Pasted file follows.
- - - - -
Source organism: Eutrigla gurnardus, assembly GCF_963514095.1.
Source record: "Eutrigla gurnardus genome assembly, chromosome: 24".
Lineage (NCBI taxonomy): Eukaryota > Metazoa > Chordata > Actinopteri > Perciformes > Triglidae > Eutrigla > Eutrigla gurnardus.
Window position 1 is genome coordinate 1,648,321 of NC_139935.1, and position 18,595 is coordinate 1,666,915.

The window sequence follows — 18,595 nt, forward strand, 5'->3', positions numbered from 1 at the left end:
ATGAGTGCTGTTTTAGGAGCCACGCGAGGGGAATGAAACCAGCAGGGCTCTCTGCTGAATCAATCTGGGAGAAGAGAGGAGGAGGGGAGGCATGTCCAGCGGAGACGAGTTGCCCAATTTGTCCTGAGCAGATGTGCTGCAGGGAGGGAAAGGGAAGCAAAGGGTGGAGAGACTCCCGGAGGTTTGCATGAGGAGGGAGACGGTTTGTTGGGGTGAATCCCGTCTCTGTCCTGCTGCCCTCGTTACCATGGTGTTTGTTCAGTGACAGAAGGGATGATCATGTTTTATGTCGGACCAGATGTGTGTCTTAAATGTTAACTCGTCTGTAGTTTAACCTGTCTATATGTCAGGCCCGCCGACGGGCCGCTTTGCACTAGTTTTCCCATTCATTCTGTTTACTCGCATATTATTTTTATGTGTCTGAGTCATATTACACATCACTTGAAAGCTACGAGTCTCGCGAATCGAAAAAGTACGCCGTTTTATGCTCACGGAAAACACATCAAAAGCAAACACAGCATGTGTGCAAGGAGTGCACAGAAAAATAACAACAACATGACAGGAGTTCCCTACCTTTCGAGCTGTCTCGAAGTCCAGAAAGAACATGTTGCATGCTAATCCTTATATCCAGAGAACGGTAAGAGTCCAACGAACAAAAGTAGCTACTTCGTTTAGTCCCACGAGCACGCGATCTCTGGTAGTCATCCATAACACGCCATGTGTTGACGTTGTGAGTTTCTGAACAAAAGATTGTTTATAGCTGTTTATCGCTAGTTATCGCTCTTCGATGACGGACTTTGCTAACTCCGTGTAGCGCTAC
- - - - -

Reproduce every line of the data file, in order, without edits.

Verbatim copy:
Source organism: Eutrigla gurnardus, assembly GCF_963514095.1.
Source record: "Eutrigla gurnardus genome assembly, chromosome: 24".
Lineage (NCBI taxonomy): Eukaryota > Metazoa > Chordata > Actinopteri > Perciformes > Triglidae > Eutrigla > Eutrigla gurnardus.
Window position 1 is genome coordinate 1,648,321 of NC_139935.1, and position 18,595 is coordinate 1,666,915.

The window sequence follows — 18,595 nt, forward strand, 5'->3', positions numbered from 1 at the left end:
ATGAGTGCTGTTTTAGGAGCCACGCGAGGGGAATGAAACCAGCAGGGCTCTCTGCTGAATCAATCTGGGAGAAGAGAGGAGGAGGGGAGGCATGTCCAGCGGAGACGAGTTGCCCAATTTGTCCTGAGCAGATGTGCTGCAGGGAGGGAAAGGGAAGCAAAGGGTGGAGAGACTCCCGGAGGTTTGCATGAGGAGGGAGACGGTTTGTTGGGGTGAATCCCGTCTCTGTCCTGCTGCCCTCGTTACCATGGTGTTTGTTCAGTGACAGAAGGGATGATCATGTTTTATGTCGGACCAGATGTGTGTCTTAAATGTTAACTCGTCTGTAGTTTAACCTGTCTATATGTCAGGCCCGCCGACGGGCCGCTTTGCACTAGTTTTCCCATTCATTCTGTTTACTCGCATATTATTTTTATGTGTCTGAGTCATATTACACATCACTTGAAAGCTACGAGTCTCGCGAATCGAAAAAGTACGCCGTTTTATGCTCACGGAAAACACATCAAAAGCAAACACAGCATGTGTGCAAGGAGTGCACAGAAAAATAACAACAACATGACAGGAGTTCCCTACCTTTCGAGCTGTCTCGAAGTCCAGAAAGAACATGTTGCATGCTAATCCTTATATCCAGAGAACGGTAAGAGTCCAACGAACAAAAGTAGCTACTTCGTTTAGTCCCACGAGCACGCGATCTCTGGTAGTCATCCATAACACGCCATGTGTTGACGTTGTGAGTTTCTGAACAAAAGATTGTTTATAGCTGTTTATCGCTAGTTATCGCTCTTCGATGACGGACTTTGCTAACTCCGTGTAGCGCTAC